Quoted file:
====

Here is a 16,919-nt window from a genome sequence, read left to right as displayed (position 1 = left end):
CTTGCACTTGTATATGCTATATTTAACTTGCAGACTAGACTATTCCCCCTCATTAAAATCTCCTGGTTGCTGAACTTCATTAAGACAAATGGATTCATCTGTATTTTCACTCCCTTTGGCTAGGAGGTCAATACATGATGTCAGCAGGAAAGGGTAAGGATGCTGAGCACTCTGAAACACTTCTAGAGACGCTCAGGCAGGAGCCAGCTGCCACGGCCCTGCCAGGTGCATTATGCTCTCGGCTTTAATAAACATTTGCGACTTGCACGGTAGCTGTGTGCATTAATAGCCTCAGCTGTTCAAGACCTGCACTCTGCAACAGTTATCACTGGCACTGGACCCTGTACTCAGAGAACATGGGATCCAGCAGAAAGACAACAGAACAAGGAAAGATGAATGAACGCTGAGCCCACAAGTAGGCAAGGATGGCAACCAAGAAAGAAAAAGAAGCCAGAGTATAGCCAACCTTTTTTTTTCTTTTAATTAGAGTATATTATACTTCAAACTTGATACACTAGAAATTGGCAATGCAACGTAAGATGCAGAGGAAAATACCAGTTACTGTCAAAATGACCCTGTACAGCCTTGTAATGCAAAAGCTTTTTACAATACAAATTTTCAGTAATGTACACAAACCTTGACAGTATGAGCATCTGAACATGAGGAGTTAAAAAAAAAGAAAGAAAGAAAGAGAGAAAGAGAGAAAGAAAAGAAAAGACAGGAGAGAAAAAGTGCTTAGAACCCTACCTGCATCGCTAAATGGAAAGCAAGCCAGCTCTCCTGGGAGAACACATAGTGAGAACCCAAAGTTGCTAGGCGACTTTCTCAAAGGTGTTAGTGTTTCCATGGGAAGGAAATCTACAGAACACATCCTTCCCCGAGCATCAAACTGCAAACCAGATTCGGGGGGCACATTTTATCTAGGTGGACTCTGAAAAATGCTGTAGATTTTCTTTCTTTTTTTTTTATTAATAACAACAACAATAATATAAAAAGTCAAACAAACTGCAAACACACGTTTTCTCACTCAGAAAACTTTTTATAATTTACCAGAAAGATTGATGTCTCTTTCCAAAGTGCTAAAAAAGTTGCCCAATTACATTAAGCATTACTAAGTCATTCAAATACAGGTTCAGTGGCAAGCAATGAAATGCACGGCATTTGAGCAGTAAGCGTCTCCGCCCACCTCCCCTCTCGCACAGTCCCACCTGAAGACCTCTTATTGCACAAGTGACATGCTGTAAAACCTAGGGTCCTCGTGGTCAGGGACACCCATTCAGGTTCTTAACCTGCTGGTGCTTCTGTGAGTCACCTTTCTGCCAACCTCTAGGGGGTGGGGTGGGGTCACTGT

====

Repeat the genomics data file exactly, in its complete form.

Here is a 16,919-nt window from a genome sequence, read left to right as displayed (position 1 = left end):
CTTGCACTTGTATATGCTATATTTAACTTGCAGACTAGACTATTCCCCCTCATTAAAATCTCCTGGTTGCTGAACTTCATTAAGACAAATGGATTCATCTGTATTTTCACTCCCTTTGGCTAGGAGGTCAATACATGATGTCAGCAGGAAAGGGTAAGGATGCTGAGCACTCTGAAACACTTCTAGAGACGCTCAGGCAGGAGCCAGCTGCCACGGCCCTGCCAGGTGCATTATGCTCTCGGCTTTAATAAACATTTGCGACTTGCACGGTAGCTGTGTGCATTAATAGCCTCAGCTGTTCAAGACCTGCACTCTGCAACAGTTATCACTGGCACTGGACCCTGTACTCAGAGAACATGGGATCCAGCAGAAAGACAACAGAACAAGGAAAGATGAATGAACGCTGAGCCCACAAGTAGGCAAGGATGGCAACCAAGAAAGAAAAAGAAGCCAGAGTATAGCCAACCTTTTTTTTTCTTTTAATTAGAGTATATTATACTTCAAACTTGATACACTAGAAATTGGCAATGCAACGTAAGATGCAGAGGAAAATACCAGTTACTGTCAAAATGACCCTGTACAGCCTTGTAATGCAAAAGCTTTTTACAATACAAATTTTCAGTAATGTACACAAACCTTGACAGTATGAGCATCTGAACATGAGGAGTTAAAAAAAAAGAAAGAAAGAAAGAGAGAAAGAGAGAAAGAAAAGAAAAGACAGGAGAGAAAAAGTGCTTAGAACCCTACCTGCATCGCTAAATGGAAAGCAAGCCAGCTCTCCTGGGAGAACACATAGTGAGAACCCAAAGTTGCTAGGCGACTTTCTCAAAGGTGTTAGTGTTTCCATGGGAAGGAAATCTACAGAACACATCCTTCCCCGAGCATCAAACTGCAAACCAGATTCGGGGGGCACATTTTATCTAGGTGGACTCTGAAAAATGCTGTAGATTTTCTTTCTTTTTTTTTTATTAATAACAACAACAATAATATAAAAAGTCAAACAAACTGCAAACACACGTTTTCTCACTCAGAAAACTTTTTATAATTTACCAGAAAGATTGATGTCTCTTTCCAAAGTGCTAAAAAAGTTGCCCAATTACATTAAGCATTACTAAGTCATTCAAATACAGGTTCAGTGGCAAGCAATGAAATGCACGGCATTTGAGCAGTAAGCGTCTCCGCCCACCTCCCCTCTCGCACAGTCCCACCTGAAGACCTCTTATTGCACAAGTGACATGCTGTAAAACCTAGGGTCCTCGTGGTCAGGGACACCCATTCAGGTTCTTAACCTGCTGGTGCTTCTGTGAGTCACCTTTCTGCCAACCTCTAGGGGGTGGGGTGGGGTCACTGT